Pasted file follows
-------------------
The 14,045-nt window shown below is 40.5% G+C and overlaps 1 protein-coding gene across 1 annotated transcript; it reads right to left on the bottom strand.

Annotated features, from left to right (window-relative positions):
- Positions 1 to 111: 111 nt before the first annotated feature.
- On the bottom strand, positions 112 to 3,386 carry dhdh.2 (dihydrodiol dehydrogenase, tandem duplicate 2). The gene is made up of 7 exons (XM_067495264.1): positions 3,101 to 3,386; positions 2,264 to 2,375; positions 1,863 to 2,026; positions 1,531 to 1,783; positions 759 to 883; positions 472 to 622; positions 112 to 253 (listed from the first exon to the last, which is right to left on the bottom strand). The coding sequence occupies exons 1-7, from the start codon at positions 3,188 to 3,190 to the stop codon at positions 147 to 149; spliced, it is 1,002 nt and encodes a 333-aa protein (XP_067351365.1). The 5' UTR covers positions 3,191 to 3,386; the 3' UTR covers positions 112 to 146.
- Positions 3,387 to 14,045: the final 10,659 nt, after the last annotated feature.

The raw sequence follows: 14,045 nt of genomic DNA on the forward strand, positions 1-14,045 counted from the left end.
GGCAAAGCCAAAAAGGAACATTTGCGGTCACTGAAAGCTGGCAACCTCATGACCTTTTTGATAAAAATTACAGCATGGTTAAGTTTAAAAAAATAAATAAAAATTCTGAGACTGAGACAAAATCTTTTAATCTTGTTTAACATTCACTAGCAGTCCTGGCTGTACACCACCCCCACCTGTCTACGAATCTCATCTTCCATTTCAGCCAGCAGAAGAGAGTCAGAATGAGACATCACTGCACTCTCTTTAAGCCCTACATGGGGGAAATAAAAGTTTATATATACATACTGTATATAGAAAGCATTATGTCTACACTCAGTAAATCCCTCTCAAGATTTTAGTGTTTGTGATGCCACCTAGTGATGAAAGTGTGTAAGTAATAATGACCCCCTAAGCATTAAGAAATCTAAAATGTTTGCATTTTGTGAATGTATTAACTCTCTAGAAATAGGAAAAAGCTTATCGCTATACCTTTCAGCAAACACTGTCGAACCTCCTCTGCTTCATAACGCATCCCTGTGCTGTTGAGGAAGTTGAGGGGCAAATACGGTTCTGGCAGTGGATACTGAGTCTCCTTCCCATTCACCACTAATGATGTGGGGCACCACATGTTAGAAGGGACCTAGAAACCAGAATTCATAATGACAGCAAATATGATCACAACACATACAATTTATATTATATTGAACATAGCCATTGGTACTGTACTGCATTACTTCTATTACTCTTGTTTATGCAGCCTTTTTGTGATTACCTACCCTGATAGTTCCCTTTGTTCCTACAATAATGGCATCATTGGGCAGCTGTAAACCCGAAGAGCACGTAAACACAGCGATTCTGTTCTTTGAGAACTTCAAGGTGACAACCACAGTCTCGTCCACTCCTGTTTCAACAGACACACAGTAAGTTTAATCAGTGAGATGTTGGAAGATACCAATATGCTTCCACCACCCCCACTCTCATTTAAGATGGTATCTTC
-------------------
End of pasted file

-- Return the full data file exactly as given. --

The 14,045-nt window shown below is 40.5% G+C and overlaps 1 protein-coding gene across 1 annotated transcript; it reads right to left on the bottom strand.

Annotated features, from left to right (window-relative positions):
- Positions 1 to 111: 111 nt before the first annotated feature.
- On the bottom strand, positions 112 to 3,386 carry dhdh.2 (dihydrodiol dehydrogenase, tandem duplicate 2). The gene is made up of 7 exons (XM_067495264.1): positions 3,101 to 3,386; positions 2,264 to 2,375; positions 1,863 to 2,026; positions 1,531 to 1,783; positions 759 to 883; positions 472 to 622; positions 112 to 253 (listed from the first exon to the last, which is right to left on the bottom strand). The coding sequence occupies exons 1-7, from the start codon at positions 3,188 to 3,190 to the stop codon at positions 147 to 149; spliced, it is 1,002 nt and encodes a 333-aa protein (XP_067351365.1). The 5' UTR covers positions 3,191 to 3,386; the 3' UTR covers positions 112 to 146.
- Positions 3,387 to 14,045: the final 10,659 nt, after the last annotated feature.

The raw sequence follows: 14,045 nt of genomic DNA on the forward strand, positions 1-14,045 counted from the left end.
GGCAAAGCCAAAAAGGAACATTTGCGGTCACTGAAAGCTGGCAACCTCATGACCTTTTTGATAAAAATTACAGCATGGTTAAGTTTAAAAAAATAAATAAAAATTCTGAGACTGAGACAAAATCTTTTAATCTTGTTTAACATTCACTAGCAGTCCTGGCTGTACACCACCCCCACCTGTCTACGAATCTCATCTTCCATTTCAGCCAGCAGAAGAGAGTCAGAATGAGACATCACTGCACTCTCTTTAAGCCCTACATGGGGGAAATAAAAGTTTATATATACATACTGTATATAGAAAGCATTATGTCTACACTCAGTAAATCCCTCTCAAGATTTTAGTGTTTGTGATGCCACCTAGTGATGAAAGTGTGTAAGTAATAATGACCCCCTAAGCATTAAGAAATCTAAAATGTTTGCATTTTGTGAATGTATTAACTCTCTAGAAATAGGAAAAAGCTTATCGCTATACCTTTCAGCAAACACTGTCGAACCTCCTCTGCTTCATAACGCATCCCTGTGCTGTTGAGGAAGTTGAGGGGCAAATACGGTTCTGGCAGTGGATACTGAGTCTCCTTCCCATTCACCACTAATGATGTGGGGCACCACATGTTAGAAGGGACCTAGAAACCAGAATTCATAATGACAGCAAATATGATCACAACACATACAATTTATATTATATTGAACATAGCCATTGGTACTGTACTGCATTACTTCTATTACTCTTGTTTATGCAGCCTTTTTGTGATTACCTACCCTGATAGTTCCCTTTGTTCCTACAATAATGGCATCATTGGGCAGCTGTAAACCCGAAGAGCACGTAAACACAGCGATTCTGTTCTTTGAGAACTTCAAGGTGACAACCACAGTCTCGTCCACTCCTGTTTCAACAGACACACAGTAAGTTTAATCAGTGAGATGTTGGAAGATACCAATATGCTTCCACCACCCCCACTCTCATTTAAGATGGTATCTTC